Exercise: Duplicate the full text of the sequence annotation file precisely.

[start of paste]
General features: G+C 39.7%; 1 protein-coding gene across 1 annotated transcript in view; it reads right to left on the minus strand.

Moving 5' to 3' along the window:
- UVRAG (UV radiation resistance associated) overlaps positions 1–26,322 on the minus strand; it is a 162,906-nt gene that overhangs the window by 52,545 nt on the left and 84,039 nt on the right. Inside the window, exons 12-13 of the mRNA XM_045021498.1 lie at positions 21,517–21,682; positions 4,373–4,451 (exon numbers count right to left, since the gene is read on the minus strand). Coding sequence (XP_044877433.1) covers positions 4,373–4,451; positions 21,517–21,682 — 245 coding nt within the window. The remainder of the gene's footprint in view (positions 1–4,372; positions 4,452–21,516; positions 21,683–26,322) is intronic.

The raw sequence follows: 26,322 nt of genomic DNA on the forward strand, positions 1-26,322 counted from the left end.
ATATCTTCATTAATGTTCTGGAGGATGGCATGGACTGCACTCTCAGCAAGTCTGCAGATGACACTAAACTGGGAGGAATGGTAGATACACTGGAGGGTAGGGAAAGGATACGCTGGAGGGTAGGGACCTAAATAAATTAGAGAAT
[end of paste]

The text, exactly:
General features: G+C 39.7%; 1 protein-coding gene across 1 annotated transcript in view; it reads right to left on the minus strand.

Moving 5' to 3' along the window:
- UVRAG (UV radiation resistance associated) overlaps positions 1–26,322 on the minus strand; it is a 162,906-nt gene that overhangs the window by 52,545 nt on the left and 84,039 nt on the right. Inside the window, exons 12-13 of the mRNA XM_045021498.1 lie at positions 21,517–21,682; positions 4,373–4,451 (exon numbers count right to left, since the gene is read on the minus strand). Coding sequence (XP_044877433.1) covers positions 4,373–4,451; positions 21,517–21,682 — 245 coding nt within the window. The remainder of the gene's footprint in view (positions 1–4,372; positions 4,452–21,516; positions 21,683–26,322) is intronic.

The raw sequence follows: 26,322 nt of genomic DNA on the forward strand, positions 1-26,322 counted from the left end.
ATATCTTCATTAATGTTCTGGAGGATGGCATGGACTGCACTCTCAGCAAGTCTGCAGATGACACTAAACTGGGAGGAATGGTAGATACACTGGAGGGTAGGGAAAGGATACGCTGGAGGGTAGGGACCTAAATAAATTAGAGAAT